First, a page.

State of New York Supreme Court, Appellate Division Third Judicial Department
December 9, 2010
IN THE MATTER OF MARK COLEMAN, PETITIONER,
NORMAN R. BEZIO, AS DIRECTOR OF SPECIAL HOUSING AND INMATE DISCIPLINARY PROGRAMS, RESPONDENT.
The opinion of the court was delivered by: McCarthy, J.
MEMORANDUM AND JUDGMENT
Calendar Date: September 29, 2010
Before: Peters, J.P., Rose, Kavanagh, McCarthy and Egan Jr., JJ.
Proceeding pursuant to CPLR article 78 (transferred to this Court by order of the Supreme Court, entered in Albany County) to review a determination of the Commissioner of Correctional Services which found petitioner guilty of violating a prison disciplinary rule.
Petitioner was charged in a misbehavior report with using a controlled substance after a specimen of his urine twice tested positive for the presence of cannabinoids. He was found guilty of the charge at the conclusion of a tier III disciplinary hearing and the determination was affirmed on administrative appeal. This CPLR article 78 proceeding ensued.
Petitioner asserts, among other things, that the determination is not supported by substantial evidence because the chain of custody of the specimen was not established in accordance with the regulations (see 7 NYCRR 1020.4). Specifically, petitioner claims that the correction officer who tested the specimen was seen in the yard after the specimen was taken and did not have it in his possession at all times. The request for urinalysis form set forth in detail the times that the specimen was taken, tested and disposed of, as well as the name of the individual who handled it. The form was completed by the correction officer who collected and tested the specimen. Although he could not recall if he stayed in the room with the urine sample from the time it was obtained until it was tested and the remainder destroyed, he testified regarding his routine, namely, that if he went anywhere else he would have left the specimens in the testing machine in the locked urinalysis testing room. That officer was the only person with keys to the testing room. This testimony demonstrates that the specimen was either in the correction officer's physical possession or locked in a secure location under his exclusive control, sufficient to establish that the chain of custody was properly maintained (see Matter of Odome v Goord, 8 AD3d 921, 922 ). The misbehavior report, the officer's testimony, the positive urinalysis test results and supporting documentation provide substantial evidence to support the determination of guilt (see Matter of Lindo v Fischer, 72 AD3d 1295, 1295-1296 ; Matter of Duffy v Fischer, 69 AD3d 1073, 1074 ).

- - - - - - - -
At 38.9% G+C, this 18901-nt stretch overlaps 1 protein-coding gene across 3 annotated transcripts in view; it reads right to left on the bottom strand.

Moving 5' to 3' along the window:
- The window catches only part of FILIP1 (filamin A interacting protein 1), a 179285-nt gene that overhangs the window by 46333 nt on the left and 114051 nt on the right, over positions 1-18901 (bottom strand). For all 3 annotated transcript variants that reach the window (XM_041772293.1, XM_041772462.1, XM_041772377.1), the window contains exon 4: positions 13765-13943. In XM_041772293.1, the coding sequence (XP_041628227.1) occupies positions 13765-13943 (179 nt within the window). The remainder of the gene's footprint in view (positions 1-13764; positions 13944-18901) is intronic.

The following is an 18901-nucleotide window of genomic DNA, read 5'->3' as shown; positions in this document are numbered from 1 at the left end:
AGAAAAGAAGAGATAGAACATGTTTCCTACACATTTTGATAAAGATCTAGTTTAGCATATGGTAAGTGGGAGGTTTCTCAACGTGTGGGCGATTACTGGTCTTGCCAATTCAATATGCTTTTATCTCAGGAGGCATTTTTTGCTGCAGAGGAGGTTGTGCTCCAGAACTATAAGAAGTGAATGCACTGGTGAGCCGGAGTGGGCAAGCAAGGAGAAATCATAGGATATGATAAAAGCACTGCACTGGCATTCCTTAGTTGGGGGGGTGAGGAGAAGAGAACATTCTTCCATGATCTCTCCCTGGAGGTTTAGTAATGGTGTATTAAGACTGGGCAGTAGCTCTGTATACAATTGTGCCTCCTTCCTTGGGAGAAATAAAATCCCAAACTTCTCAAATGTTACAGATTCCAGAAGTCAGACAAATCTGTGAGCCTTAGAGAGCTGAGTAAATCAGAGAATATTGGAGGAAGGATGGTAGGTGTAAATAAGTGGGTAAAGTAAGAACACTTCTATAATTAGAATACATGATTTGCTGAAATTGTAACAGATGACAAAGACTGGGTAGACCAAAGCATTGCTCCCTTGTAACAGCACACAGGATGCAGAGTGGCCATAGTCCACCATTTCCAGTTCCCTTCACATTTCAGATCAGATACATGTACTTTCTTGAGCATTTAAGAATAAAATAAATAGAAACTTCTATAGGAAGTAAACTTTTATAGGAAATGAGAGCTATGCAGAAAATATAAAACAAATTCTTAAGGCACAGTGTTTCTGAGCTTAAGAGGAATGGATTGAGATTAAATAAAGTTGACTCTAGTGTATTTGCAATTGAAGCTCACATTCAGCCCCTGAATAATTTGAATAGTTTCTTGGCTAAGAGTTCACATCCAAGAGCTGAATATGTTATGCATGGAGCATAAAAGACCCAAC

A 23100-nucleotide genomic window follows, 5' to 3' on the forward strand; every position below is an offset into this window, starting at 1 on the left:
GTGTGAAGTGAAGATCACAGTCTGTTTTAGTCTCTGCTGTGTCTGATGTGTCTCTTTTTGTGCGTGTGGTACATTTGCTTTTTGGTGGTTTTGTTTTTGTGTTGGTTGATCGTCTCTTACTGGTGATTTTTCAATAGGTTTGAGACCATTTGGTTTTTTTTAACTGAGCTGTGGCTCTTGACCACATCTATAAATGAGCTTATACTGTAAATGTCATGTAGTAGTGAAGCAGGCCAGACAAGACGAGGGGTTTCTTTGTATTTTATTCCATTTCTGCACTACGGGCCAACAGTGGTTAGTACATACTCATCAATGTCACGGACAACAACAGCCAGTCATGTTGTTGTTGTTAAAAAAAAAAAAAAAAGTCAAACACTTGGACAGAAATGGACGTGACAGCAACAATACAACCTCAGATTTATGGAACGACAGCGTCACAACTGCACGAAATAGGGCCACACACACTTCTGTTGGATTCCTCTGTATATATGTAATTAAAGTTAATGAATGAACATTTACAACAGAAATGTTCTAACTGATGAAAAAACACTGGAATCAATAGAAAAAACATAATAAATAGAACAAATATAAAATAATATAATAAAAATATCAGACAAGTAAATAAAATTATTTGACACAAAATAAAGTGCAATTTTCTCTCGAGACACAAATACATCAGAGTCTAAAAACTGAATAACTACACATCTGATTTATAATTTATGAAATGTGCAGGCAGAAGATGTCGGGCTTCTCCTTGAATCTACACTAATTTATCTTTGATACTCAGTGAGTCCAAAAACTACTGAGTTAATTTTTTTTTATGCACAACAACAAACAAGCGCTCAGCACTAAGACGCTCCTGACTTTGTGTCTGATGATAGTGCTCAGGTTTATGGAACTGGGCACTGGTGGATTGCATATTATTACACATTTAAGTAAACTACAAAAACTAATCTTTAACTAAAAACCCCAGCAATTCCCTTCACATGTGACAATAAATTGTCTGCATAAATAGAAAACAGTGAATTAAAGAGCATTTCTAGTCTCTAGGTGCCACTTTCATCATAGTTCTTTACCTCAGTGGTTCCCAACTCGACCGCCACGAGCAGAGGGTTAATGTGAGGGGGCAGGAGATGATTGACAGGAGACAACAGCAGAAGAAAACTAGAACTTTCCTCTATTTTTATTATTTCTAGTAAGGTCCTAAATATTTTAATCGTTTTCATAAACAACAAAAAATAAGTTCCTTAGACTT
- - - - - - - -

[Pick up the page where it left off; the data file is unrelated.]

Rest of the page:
Petitioner's remaining contentions have either not been preserved for our review or are lacking in merit.
Peters, J.P., Rose and Kavanagh, JJ., concur.
Egan Jr., J. (dissenting).
In my view, the testimony of the correction officer who conducted the urinalysis testing fell below the minimum necessary to establish a reliable chain of custody, and I respectfully dissent.
The concept of chain of custody by no means requires a correction officer performing a urinalysis test on an inmate to literally keep the sample in his or her physical possession from the moment of the draw to the moment of testing. Circumstances may require the officer to put the sample aside and attend to other duties before performing the actual test; assuming the security of the sample can be documented in the interim, I have no quarrel.
In this case, it is apparent from the record that the officer performed tests on multiple inmates that day, and there was a gap of approximately one hour and 25 minutes between receiving and testing petitioner's sample. While first contending that petitioner's sample went from "him to me the whole time," the officer then stated that if it was not in his custody the entire time, it would have been in the urinalysis room. Stating that "anything's possible," the officer explained that, because of the multiple tests conducted that day, he was unsure of the actual sequence of events without checking other records, but that he could explain his "routine," what he does "on a daily basis." Because I believe that hearing testimony as to how the chain of custody is routinely maintained can never be a substitute for the case specific testimony, such as we have previously approved in Matter of Odome v Goord (8 AD3d 921, 922 ) and Matter of Graziano v Selsky (9 AD3d 752, 752 ), I find that an insufficient foundational basis for petitioner's guilt was established and would annul the determination.
ADJUDGED that the determination is confirmed, without costs, and petition dismissed.
Robert D. Mayberger Clerk of the Court
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